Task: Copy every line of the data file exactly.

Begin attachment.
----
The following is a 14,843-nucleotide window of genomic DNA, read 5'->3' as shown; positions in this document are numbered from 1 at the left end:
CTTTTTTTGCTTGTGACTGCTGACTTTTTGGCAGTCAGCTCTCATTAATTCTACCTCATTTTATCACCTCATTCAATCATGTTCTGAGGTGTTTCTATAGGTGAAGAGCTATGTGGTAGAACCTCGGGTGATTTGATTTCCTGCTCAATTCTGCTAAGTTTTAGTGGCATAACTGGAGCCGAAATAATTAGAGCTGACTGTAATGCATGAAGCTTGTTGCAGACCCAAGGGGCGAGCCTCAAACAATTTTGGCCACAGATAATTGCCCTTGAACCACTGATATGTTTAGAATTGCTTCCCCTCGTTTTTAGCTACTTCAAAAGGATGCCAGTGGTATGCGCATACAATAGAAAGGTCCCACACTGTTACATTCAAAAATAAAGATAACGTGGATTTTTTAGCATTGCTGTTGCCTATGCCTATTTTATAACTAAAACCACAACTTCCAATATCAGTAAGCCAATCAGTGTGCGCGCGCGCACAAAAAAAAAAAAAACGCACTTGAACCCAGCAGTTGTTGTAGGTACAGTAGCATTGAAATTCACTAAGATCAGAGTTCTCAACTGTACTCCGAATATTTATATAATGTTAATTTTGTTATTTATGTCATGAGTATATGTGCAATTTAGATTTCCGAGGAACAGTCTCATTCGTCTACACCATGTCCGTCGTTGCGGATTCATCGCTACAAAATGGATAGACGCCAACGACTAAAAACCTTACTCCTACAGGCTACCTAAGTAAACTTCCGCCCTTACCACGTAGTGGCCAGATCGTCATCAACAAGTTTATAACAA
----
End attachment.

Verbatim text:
The following is a 14,843-nucleotide window of genomic DNA, read 5'->3' as shown; positions in this document are numbered from 1 at the left end:
CTTTTTTTGCTTGTGACTGCTGACTTTTTGGCAGTCAGCTCTCATTAATTCTACCTCATTTTATCACCTCATTCAATCATGTTCTGAGGTGTTTCTATAGGTGAAGAGCTATGTGGTAGAACCTCGGGTGATTTGATTTCCTGCTCAATTCTGCTAAGTTTTAGTGGCATAACTGGAGCCGAAATAATTAGAGCTGACTGTAATGCATGAAGCTTGTTGCAGACCCAAGGGGCGAGCCTCAAACAATTTTGGCCACAGATAATTGCCCTTGAACCACTGATATGTTTAGAATTGCTTCCCCTCGTTTTTAGCTACTTCAAAAGGATGCCAGTGGTATGCGCATACAATAGAAAGGTCCCACACTGTTACATTCAAAAATAAAGATAACGTGGATTTTTTAGCATTGCTGTTGCCTATGCCTATTTTATAACTAAAACCACAACTTCCAATATCAGTAAGCCAATCAGTGTGCGCGCGCGCACAAAAAAAAAAAAAACGCACTTGAACCCAGCAGTTGTTGTAGGTACAGTAGCATTGAAATTCACTAAGATCAGAGTTCTCAACTGTACTCCGAATATTTATATAATGTTAATTTTGTTATTTATGTCATGAGTATATGTGCAATTTAGATTTCCGAGGAACAGTCTCATTCGTCTACACCATGTCCGTCGTTGCGGATTCATCGCTACAAAATGGATAGACGCCAACGACTAAAAACCTTACTCCTACAGGCTACCTAAGTAAACTTCCGCCCTTACCACGTAGTGGCCAGATCGTCATCAACAAGTTTATAACAA